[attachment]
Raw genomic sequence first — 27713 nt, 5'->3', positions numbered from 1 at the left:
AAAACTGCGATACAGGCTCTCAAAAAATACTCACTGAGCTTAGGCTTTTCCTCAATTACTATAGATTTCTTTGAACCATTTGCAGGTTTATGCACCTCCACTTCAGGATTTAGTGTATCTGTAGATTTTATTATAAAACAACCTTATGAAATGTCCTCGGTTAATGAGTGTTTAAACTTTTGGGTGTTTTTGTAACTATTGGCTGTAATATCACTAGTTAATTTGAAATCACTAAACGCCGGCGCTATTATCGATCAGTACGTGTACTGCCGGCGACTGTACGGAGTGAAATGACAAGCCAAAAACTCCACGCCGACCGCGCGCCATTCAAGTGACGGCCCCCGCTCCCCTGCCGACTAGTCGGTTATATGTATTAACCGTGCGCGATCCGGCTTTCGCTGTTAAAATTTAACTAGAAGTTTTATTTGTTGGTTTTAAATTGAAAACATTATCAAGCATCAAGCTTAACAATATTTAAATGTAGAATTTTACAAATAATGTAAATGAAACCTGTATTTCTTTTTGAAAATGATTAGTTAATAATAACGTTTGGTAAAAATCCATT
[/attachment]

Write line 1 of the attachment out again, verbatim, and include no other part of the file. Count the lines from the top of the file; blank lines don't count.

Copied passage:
Raw genomic sequence first — 27713 nt, 5'->3', positions numbered from 1 at the left: